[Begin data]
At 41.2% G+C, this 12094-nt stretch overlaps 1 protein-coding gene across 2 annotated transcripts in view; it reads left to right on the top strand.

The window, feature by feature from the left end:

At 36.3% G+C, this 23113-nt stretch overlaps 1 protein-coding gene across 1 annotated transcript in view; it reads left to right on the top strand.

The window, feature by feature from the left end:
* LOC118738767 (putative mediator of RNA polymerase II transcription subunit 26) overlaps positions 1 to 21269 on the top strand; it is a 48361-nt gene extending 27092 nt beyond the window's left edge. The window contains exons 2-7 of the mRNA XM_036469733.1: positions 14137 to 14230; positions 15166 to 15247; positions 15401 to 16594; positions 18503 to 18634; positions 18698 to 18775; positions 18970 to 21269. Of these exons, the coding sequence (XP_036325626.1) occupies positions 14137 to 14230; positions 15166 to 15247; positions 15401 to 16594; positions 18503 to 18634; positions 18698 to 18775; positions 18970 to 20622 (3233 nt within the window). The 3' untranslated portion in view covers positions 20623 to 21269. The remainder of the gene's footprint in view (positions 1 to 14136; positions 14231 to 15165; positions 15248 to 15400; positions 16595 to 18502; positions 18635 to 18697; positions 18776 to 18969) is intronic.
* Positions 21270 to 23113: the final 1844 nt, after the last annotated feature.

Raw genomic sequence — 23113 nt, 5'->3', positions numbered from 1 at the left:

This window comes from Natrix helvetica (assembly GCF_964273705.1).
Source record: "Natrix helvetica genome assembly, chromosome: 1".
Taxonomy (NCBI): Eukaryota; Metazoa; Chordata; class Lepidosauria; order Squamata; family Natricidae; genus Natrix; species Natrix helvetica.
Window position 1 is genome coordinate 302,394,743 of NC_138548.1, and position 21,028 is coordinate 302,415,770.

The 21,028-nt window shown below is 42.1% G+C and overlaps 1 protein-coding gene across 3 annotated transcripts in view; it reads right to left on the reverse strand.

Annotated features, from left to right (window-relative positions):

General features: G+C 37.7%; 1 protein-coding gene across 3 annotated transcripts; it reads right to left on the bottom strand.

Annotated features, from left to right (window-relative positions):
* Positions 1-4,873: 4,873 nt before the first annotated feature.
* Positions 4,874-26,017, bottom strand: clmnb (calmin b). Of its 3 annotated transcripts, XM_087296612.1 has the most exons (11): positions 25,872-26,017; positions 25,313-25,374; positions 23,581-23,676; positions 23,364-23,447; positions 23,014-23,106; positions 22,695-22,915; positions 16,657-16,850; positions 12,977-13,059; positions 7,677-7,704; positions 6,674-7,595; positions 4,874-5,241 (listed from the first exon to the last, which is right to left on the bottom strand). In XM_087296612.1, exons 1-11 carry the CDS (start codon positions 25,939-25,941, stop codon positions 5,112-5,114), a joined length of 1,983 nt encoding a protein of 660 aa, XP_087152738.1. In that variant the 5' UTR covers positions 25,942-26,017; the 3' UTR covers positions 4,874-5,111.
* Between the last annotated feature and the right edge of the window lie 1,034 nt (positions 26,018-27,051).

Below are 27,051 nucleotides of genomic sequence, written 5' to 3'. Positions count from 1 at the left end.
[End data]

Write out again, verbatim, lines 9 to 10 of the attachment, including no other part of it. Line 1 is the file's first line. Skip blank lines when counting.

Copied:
Source record: "Natrix helvetica genome assembly, chromosome: 1".
Taxonomy (NCBI): Eukaryota; Metazoa; Chordata; class Lepidosauria; order Squamata; family Natricidae; genus Natrix; species Natrix helvetica.